Dylan DeMelo, who looked to have solid chemistry with Dillon in 45 appearances last season, will likely be the Sharks extra defender. The right-handed sixth round pick in 2011 was deserving of the opportunity to play full-time, but will have to wait at least a year more.

The Goaltenders

Martin Jones

Aaron Dell

When the Sharks traded their 2016 first round pick with no lottery protection, along with prospect Sean Kuraly to the Boston Bruins for Jones, there was more than a little consternation among the fan base. The Sharks had just come out of a turbulent year; the Sharks were without a captain, were seen as a team in transition, and added a new coach. The move now looks like the second best trade in Wilson’s tenure as general manager.

Jones consistently above-average goaltending was a marked improvement over the Niemi years. In his first year as a starter, was top notch ranking in the top of the league across categories for goalies with 41 or more games played.

“It was great, everything worked out pretty well for me obviously getting a chance to play here,” said Jones about his first year with the Sharks. “[We] had a great team and it was a great run, obviously not the result we wanted at the end, but it was a great season.”

Jones played even better in the postseason, registering a .923 save percentage and a 2.13 goals against average to go with three shutouts while finishing first in minutes played. Jones is young with low mileage on him with no significant injury history. He a lock for 60 or more starts and the long 2015-16 season was a good preview of what fans can expect.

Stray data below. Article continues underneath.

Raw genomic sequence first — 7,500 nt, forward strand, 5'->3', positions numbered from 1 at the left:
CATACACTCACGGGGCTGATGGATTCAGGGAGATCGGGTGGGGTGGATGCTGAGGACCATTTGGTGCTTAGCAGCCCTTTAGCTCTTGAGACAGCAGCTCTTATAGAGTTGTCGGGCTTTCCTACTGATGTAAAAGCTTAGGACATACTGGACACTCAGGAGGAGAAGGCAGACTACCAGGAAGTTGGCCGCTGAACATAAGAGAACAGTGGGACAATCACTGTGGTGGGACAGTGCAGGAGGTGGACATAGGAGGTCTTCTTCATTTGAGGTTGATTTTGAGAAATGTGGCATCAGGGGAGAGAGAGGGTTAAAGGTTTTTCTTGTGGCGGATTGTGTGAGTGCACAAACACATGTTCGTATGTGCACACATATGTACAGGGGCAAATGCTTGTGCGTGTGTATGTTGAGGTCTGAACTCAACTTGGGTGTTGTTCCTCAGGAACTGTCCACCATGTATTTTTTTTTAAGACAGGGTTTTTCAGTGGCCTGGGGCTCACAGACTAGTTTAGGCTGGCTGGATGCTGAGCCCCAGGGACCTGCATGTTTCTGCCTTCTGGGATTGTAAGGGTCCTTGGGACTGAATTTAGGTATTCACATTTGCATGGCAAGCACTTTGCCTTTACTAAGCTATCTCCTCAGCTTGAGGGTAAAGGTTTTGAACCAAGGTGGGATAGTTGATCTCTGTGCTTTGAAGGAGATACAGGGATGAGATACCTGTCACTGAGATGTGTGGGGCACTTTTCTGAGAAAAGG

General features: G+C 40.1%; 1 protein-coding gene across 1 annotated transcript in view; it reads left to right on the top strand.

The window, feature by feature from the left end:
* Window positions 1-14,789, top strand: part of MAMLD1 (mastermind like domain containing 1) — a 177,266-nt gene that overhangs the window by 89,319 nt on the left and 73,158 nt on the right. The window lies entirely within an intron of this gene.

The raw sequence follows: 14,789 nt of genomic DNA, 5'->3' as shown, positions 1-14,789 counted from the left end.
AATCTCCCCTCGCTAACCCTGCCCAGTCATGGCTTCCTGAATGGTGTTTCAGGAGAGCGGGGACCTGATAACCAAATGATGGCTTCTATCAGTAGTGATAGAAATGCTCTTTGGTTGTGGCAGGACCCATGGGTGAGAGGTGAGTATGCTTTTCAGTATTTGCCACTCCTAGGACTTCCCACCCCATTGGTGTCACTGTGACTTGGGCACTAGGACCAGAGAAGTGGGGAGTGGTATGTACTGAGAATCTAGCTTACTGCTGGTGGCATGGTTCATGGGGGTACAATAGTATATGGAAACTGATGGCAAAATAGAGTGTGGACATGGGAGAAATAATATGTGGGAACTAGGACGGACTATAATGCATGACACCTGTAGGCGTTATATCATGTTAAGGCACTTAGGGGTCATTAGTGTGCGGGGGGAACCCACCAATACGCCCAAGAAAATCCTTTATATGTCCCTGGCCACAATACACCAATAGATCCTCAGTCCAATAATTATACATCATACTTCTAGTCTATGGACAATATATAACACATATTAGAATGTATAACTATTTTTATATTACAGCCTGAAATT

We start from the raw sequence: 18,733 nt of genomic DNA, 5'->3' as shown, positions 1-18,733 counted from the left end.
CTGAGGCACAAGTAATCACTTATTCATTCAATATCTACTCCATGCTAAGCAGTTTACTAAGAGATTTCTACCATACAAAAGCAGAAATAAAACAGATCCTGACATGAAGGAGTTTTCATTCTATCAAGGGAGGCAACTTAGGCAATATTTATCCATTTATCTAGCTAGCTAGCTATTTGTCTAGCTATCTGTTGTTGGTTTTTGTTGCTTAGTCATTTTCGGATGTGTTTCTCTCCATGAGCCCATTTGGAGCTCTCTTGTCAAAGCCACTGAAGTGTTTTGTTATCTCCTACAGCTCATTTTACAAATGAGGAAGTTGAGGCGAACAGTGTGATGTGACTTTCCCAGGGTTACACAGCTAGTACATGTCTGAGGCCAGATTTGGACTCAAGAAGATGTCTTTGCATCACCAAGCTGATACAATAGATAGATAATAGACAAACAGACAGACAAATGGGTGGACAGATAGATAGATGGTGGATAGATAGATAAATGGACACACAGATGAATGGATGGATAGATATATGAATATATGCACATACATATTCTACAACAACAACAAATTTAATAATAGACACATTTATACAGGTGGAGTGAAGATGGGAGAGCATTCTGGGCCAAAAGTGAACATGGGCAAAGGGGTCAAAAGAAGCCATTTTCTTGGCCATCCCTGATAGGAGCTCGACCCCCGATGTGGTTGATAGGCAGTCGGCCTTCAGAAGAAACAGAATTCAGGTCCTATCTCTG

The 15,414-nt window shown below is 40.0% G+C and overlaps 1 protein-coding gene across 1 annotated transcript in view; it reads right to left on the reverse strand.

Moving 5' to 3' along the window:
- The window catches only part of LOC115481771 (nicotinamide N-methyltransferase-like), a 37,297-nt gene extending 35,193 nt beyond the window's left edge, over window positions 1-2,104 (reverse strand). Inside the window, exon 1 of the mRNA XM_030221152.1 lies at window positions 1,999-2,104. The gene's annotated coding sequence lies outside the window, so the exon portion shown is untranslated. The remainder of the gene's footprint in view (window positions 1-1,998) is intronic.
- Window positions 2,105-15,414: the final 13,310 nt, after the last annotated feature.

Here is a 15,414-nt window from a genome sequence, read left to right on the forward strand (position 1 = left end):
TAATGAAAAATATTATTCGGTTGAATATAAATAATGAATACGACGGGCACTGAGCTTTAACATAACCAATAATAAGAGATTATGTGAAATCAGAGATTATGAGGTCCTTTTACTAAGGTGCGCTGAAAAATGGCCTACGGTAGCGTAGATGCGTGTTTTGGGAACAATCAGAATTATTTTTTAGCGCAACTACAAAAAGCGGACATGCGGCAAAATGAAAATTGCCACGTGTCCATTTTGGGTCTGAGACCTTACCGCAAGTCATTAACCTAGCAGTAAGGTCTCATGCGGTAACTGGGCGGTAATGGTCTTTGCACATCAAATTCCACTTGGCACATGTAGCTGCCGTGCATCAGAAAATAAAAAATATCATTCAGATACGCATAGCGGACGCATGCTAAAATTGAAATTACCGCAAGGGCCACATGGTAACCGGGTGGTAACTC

Dell has the inside track for the backup job and has proven himself over the years. The 6′, 201-pound goaltender has taken a hard road to the NHL with stops in the Central Hockey League, ECHL, and AHL. The expectation was for the Sharks to bring a fourth, free agent goalie to camp to compete with Troy Grosenick, Armalis, and Dell, but look to start the season with one of these three backing up Jones. Expect Dell to win the back-up role.

Players to Watch

Joe Thornton

Thornton is one of the best playmakers of his generation and at 36 shows no signs of slowing down. Thornton was never the fastest skater, but his on-ice vision and elite puck distribution skills have carried him to what will end up being a Hall of Fame career and the best San Jose Shark ever. Barring injury, he should also end the 2016-17 season in the top three of points by a first overall pick.

With players playing longer and maintaining a very high level, there is no reason to suspect that Thornton’s play will fall off much in the 2016-17 campaign. However, father time comes for all players and despite a career free of major injuries, the fact is he will turn 37 this season. The Sharks will need him playing to the best of his ability for a chance to make noise again in the Spring of 2017.